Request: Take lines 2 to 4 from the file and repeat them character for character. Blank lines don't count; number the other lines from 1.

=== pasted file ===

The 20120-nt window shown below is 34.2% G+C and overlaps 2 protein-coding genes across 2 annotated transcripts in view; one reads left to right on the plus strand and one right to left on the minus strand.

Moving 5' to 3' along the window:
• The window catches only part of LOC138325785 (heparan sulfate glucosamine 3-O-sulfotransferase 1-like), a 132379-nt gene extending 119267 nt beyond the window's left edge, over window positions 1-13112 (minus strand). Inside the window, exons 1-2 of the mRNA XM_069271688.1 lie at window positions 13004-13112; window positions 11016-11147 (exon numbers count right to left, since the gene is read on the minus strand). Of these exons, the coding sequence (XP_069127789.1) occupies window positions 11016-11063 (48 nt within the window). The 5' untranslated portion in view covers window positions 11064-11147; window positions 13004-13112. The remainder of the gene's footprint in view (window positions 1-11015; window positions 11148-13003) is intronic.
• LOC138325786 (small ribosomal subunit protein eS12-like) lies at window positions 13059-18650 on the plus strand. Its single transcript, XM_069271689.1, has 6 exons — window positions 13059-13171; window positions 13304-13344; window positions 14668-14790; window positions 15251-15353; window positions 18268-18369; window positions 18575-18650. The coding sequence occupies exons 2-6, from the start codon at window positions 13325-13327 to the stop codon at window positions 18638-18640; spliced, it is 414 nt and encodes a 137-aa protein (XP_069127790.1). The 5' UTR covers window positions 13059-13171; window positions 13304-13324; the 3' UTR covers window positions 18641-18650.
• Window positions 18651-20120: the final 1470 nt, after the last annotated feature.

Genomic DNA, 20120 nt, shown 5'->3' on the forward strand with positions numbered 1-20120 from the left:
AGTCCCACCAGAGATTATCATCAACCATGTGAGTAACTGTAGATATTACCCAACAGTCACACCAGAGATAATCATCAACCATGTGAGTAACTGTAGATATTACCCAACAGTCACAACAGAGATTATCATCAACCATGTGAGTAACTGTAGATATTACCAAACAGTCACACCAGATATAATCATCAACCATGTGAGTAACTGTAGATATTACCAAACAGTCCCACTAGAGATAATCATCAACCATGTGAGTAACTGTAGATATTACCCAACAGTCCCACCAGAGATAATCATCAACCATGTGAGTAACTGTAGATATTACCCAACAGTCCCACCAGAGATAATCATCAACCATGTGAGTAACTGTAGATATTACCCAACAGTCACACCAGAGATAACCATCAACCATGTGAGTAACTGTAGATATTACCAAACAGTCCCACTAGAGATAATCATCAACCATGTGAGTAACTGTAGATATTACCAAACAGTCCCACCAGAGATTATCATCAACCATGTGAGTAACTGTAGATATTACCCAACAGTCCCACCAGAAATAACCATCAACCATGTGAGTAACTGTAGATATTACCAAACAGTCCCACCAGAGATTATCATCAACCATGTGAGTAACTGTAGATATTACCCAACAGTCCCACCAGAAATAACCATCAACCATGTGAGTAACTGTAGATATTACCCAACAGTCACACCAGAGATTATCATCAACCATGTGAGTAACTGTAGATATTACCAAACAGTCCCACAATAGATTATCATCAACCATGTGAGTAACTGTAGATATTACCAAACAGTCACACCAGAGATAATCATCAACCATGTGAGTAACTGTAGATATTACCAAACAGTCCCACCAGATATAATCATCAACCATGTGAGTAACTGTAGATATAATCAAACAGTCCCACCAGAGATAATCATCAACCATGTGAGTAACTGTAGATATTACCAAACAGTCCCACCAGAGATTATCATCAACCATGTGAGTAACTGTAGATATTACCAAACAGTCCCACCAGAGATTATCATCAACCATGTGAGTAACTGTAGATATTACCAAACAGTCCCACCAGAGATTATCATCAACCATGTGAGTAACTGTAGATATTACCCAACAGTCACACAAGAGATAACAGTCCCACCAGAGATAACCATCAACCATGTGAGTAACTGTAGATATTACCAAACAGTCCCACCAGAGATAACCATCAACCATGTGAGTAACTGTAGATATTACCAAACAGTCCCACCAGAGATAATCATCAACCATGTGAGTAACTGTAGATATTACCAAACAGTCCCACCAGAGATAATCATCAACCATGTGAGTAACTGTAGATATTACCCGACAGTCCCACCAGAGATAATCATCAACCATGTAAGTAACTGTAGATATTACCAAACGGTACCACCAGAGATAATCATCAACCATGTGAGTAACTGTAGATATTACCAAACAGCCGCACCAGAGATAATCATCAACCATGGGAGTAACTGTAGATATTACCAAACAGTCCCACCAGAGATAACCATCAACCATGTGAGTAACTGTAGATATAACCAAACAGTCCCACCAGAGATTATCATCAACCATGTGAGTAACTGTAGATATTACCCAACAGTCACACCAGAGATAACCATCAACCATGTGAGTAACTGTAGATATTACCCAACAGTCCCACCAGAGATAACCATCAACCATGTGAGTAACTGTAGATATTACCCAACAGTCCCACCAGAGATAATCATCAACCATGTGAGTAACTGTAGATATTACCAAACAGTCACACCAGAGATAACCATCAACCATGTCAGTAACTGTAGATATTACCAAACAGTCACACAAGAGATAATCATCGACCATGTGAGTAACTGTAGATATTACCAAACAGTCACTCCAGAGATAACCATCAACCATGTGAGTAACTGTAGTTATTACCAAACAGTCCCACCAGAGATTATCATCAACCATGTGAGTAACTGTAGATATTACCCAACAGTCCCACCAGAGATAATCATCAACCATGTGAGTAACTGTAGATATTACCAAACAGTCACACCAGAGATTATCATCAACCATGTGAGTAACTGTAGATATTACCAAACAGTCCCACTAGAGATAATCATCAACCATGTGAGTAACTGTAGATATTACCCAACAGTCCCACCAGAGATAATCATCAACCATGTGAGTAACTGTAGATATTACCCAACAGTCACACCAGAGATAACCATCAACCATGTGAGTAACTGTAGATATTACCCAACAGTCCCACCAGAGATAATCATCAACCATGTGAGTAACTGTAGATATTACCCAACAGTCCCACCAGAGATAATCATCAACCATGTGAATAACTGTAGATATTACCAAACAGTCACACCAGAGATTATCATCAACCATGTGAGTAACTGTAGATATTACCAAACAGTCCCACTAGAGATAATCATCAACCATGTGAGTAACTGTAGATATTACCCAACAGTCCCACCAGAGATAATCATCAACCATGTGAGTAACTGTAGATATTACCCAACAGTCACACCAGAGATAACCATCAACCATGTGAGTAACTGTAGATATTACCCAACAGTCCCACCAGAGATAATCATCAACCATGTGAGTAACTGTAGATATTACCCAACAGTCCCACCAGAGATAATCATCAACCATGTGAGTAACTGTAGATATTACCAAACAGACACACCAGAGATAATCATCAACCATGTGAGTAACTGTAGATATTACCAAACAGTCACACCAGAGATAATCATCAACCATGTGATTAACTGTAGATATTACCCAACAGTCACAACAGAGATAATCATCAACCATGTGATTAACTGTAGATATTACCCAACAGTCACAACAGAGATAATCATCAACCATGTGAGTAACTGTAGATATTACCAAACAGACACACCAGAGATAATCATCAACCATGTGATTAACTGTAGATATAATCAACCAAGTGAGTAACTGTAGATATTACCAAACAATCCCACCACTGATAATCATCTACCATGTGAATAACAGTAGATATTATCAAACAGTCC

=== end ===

Moving 5' to 3' along the window:
• The window catches only part of LOC138325785 (heparan sulfate glucosamine 3-O-sulfotransferase 1-like), a 132379-nt gene extending 119267 nt beyond the window's left edge, over window positions 1-13112 (minus strand). Inside the window, exons 1-2 of the mRNA XM_069271688.1 lie at window positions 13004-13112; window positions 11016-11147 (exon numbers count right to left, since the gene is read on the minus strand). Of these exons, the coding sequence (XP_069127789.1) occupies window positions 11016-11063 (48 nt within the window). The 5' untranslated portion in view covers window positions 11064-11147; window positions 13004-13112. The remainder of the gene's footprint in view (window positions 1-11015; window positions 11148-13003) is intronic.
• LOC138325786 (small ribosomal subunit protein eS12-like) lies at window positions 13059-18650 on the plus strand. Its single transcript, XM_069271689.1, has 6 exons — window positions 13059-13171; window positions 13304-13344; window positions 14668-14790; window positions 15251-15353; window positions 18268-18369; window positions 18575-18650. The coding sequence occupies exons 2-6, from the start codon at window positions 13325-13327 to the stop codon at window positions 18638-18640; spliced, it is 414 nt and encodes a 137-aa protein (XP_069127790.1). The 5' UTR covers window positions 13059-13171; window positions 13304-13324; the 3' UTR covers window positions 18641-18650.